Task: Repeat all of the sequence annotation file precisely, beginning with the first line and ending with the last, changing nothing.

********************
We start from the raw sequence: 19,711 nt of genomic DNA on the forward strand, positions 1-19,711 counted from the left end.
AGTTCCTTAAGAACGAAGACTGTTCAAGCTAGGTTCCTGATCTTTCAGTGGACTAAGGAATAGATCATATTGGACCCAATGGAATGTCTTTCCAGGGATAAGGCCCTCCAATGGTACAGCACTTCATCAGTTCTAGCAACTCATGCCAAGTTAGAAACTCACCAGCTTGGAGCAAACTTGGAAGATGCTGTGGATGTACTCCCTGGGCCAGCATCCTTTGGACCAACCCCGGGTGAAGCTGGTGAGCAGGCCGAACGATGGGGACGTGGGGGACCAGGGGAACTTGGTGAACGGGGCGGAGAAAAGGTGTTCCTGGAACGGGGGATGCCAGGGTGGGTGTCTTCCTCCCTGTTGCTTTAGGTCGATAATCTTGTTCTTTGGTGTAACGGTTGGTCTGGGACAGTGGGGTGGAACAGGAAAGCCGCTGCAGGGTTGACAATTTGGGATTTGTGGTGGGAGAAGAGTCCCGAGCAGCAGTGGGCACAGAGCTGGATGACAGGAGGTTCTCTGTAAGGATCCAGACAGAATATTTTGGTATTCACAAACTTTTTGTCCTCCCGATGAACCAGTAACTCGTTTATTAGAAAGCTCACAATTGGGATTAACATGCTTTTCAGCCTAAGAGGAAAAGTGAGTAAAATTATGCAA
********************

We start from the raw sequence: 19,711 nt of genomic DNA on the forward strand, positions 1-19,711 counted from the left end.
AGTTCCTTAAGAACGAAGACTGTTCAAGCTAGGTTCCTGATCTTTCAGTGGACTAAGGAATAGATCATATTGGACCCAATGGAATGTCTTTCCAGGGATAAGGCCCTCCAATGGTACAGCACTTCATCAGTTCTAGCAACTCATGCCAAGTTAGAAACTCACCAGCTTGGAGCAAACTTGGAAGATGCTGTGGATGTACTCCCTGGGCCAGCATCCTTTGGACCAACCCCGGGTGAAGCTGGTGAGCAGGCCGAACGATGGGGACGTGGGGGACCAGGGGAACTTGGTGAACGGGGCGGAGAAAAGGTGTTCCTGGAACGGGGGATGCCAGGGTGGGTGTCTTCCTCCCTGTTGCTTTAGGTCGATAATCTTGTTCTTTGGTGTAACGGTTGGTCTGGGACAGTGGGGTGGAACAGGAAAGCCGCTGCAGGGTTGACAATTTGGGATTTGTGGTGGGAGAAGAGTCCCGAGCAGCAGTGGGCACAGAGCTGGATGACAGGAGGTTCTCTGTAAGGATCCAGACAGAATATTTTGGTATTCACAAACTTTTTGTCCTCCCGATGAACCAGTAACTCGTTTATTAGAAAGCTCACAATTGGGATTAACATGCTTTTCAGCCTAAGAGGAAAAGTGAGTAAAATTATGCAA